If you're still missing David Bowie, take a listen to our Spotify playlist, Sound Opinions' Salute to David Bowie.

Go to episode 529
classic album dissections
SeaRoxy MusicRoxy Music available on iTunes

Roxy Music Roxy Music

This week, Jim and Greg tackle Roxy Music's 1972 self-titled debut album. Fronted by songwriter and vocalist Bryan Ferry, the English glam rock band combined the talents of bassist Graham Simpson, multi-reedist Andy Mackay, synth player Brian Eno, drummer Paul Thompson, and guitarist Phil Manzanera. Phil joined Jim and Greg to talk about Roxy's early years.

Reaping from sources as varied as avant-garde electronic composition, jazz, Berlin cabaret, glam rock, and American crooners, Roxy's hyper-eclectic style“didn't sound like anything else”in popular music in 1972, according to Greg. Ferry has cited the work of his mentor, pop collage artist Richard Hamilton, as an inspiration for his own catch-all musical aesthetic. As Greg observes, Roxy Music marked a new era in which "rock was a wide-open playing field, and you could do anything with it."

Critics took notice - the record was well-received upon its release and is frequently included on Best Album lists. Though the group went its separate ways in 1983, Roxy Music profoundly influenced musical genres to come, from post-punk and the New Romantic movement to Britpop—and it can all be traced back to the group's delightfully wacky debut album.

Go to episode 663
reviews
MY WOMANMy Woman available on iTunes

Angel Olsen My Woman

My Woman is Angel Olsen's second album for Jagjaguwar, following 2014's acclaimed Burn Your Fire for No Witness. The Asheville-via-St. Louis-and-Chicago singer-songwriter is working now with producer Justin Raisen, known for more pop-oriented work for Sky Ferreira and Charli XCX. But Greg says that rather than introduce a pop sheen, Olsen uses Raisen to bring out the drama in her songs. From touches of goth and glam rock, Greg is hearing moves Olsen has never used before. He loves that her complicated and disconcerting lyrics are brought to the forefront. Jim agrees that Olsen is fantastic at confronting difficult emotions in her lyrics. And he loves the unique ambience of her records – he places Angel Olsen's work in the shortlist for best uses of reverb of all time. It's a double Buy It from both critics.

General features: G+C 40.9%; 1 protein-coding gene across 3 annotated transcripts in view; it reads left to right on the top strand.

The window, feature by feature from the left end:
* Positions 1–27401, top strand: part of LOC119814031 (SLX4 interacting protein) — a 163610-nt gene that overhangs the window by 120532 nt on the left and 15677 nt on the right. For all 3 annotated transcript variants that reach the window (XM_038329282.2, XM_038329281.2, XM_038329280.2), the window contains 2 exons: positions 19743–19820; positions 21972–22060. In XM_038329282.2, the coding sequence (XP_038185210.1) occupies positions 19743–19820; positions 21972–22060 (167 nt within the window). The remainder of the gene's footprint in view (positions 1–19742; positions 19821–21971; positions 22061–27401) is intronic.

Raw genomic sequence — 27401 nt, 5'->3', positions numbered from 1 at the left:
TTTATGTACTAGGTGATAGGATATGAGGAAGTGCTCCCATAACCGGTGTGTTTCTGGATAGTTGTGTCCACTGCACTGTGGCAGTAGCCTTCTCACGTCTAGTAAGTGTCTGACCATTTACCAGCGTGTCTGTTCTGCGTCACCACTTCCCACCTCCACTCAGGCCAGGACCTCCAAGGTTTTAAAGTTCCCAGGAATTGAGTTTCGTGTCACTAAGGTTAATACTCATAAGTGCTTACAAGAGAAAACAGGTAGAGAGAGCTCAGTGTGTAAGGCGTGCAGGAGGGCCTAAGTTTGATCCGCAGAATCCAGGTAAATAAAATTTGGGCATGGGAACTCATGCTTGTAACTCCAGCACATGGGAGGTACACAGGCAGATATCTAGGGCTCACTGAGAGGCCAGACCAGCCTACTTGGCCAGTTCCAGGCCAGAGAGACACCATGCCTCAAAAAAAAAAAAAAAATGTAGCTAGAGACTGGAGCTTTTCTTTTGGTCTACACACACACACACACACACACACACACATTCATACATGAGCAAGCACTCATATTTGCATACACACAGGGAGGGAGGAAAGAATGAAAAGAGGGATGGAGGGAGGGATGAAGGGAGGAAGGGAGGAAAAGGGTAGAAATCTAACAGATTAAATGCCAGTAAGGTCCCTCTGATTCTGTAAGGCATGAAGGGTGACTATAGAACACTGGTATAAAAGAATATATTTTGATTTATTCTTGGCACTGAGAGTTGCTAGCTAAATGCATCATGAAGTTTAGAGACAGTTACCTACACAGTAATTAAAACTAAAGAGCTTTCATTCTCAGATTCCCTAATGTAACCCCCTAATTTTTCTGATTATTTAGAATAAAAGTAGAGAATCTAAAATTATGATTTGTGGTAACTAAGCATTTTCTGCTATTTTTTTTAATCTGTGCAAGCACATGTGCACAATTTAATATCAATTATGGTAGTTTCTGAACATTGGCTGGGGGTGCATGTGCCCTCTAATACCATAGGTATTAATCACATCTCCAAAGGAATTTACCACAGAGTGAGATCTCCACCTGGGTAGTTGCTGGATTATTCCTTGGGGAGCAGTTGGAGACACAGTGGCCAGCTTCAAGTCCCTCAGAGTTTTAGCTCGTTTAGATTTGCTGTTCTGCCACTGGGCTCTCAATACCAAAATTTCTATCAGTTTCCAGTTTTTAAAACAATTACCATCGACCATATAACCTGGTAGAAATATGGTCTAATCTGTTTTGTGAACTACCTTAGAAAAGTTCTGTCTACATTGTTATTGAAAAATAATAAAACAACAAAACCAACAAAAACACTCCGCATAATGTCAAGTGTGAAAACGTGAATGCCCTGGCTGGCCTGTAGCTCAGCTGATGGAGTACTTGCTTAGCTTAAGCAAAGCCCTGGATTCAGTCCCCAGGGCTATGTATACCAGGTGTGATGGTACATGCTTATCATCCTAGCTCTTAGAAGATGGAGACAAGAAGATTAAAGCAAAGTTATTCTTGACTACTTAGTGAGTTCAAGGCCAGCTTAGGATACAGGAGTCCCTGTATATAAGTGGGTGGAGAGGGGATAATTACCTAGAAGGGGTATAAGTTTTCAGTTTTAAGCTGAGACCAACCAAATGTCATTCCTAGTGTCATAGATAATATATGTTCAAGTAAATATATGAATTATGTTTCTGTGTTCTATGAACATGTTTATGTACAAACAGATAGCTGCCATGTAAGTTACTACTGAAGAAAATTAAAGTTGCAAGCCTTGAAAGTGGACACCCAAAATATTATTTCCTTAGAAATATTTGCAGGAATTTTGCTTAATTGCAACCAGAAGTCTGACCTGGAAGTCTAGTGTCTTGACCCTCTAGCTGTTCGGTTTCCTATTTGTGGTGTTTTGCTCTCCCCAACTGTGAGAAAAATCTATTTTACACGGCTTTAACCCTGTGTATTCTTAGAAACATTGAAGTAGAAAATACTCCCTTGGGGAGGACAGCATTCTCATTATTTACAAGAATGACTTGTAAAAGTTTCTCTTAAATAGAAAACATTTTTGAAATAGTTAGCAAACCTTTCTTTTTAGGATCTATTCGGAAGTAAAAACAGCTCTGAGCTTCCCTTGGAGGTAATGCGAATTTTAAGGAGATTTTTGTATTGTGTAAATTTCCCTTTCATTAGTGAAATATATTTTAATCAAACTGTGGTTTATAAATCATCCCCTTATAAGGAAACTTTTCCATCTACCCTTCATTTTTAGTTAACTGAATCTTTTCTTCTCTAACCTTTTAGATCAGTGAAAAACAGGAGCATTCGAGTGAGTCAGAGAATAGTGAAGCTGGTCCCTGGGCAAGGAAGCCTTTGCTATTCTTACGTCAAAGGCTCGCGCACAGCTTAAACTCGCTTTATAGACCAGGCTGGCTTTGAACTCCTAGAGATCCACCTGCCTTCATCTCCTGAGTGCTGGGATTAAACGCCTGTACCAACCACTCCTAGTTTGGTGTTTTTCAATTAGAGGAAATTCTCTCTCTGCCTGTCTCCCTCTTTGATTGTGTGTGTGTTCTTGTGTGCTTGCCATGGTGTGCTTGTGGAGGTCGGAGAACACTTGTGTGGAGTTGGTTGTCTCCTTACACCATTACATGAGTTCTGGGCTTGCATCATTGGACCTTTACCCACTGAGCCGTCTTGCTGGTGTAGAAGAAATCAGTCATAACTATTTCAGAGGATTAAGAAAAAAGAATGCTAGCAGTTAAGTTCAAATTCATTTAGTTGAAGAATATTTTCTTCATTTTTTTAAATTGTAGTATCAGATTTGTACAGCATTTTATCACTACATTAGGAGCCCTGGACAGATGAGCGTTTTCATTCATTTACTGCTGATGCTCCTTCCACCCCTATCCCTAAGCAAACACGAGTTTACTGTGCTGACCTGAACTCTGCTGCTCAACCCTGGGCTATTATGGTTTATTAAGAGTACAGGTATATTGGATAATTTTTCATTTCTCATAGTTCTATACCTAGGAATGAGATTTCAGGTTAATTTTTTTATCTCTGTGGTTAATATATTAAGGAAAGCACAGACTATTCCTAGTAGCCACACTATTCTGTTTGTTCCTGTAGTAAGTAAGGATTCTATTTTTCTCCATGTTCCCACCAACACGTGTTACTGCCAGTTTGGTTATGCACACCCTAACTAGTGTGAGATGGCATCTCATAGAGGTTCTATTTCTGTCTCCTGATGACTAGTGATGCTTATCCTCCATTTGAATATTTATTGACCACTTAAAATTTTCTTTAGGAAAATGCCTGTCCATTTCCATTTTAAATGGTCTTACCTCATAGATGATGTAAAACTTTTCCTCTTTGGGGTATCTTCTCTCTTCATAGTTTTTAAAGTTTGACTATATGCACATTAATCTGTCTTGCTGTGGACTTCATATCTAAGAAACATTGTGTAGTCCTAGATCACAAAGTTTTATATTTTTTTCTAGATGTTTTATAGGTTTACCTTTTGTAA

JimGreg
Go to episode 562
American Doll PosseAmerican Doll Posse available on iTunes

Tori Amos American Doll Posse

It's been six years since singer/songwriter Tori Amos released a new album. American Doll Posse is the follow-up to 2001's Strange Little Girls, and looking at both back to back it becomes clear: Ms. Amos likes to play dress up. But, this time around she takes the concept even further. American Doll Posse is a collection of songs from the vantage points of five different characters. As Jim and Greg explain, this is Tori's way of exploring what it means to be a woman in a largely patriarchal culture. Both critics love the result. Greg wishes Tori had dialed the concept back a bit, but loves how she added an earthiness and edginess that was often missing from her former fairy tales. He gives it a Buy It. Jim notes that Tori has appeared to reclaim her glam rock roots as well as her“M.I.L.F.”status. He finds the music empowering and complex and thinks American Doll Posse is the best record she's made since Little Earthquakes. This album gets a double Buy It.